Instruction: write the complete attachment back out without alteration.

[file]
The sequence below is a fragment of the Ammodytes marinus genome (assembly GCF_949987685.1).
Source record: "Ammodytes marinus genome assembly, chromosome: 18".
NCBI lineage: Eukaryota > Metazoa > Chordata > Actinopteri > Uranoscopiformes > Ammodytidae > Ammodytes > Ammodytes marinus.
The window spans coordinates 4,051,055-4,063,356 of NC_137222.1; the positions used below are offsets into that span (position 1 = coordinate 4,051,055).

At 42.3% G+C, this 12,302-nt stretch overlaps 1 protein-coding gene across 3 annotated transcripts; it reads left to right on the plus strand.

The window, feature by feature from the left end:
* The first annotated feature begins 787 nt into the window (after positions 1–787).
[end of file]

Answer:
The sequence below is a fragment of the Ammodytes marinus genome (assembly GCF_949987685.1).
Source record: "Ammodytes marinus genome assembly, chromosome: 18".
NCBI lineage: Eukaryota > Metazoa > Chordata > Actinopteri > Uranoscopiformes > Ammodytidae > Ammodytes > Ammodytes marinus.
The window spans coordinates 4,051,055-4,063,356 of NC_137222.1; the positions used below are offsets into that span (position 1 = coordinate 4,051,055).

At 42.3% G+C, this 12,302-nt stretch overlaps 1 protein-coding gene across 3 annotated transcripts; it reads left to right on the plus strand.

The window, feature by feature from the left end:
* The first annotated feature begins 787 nt into the window (after positions 1–787).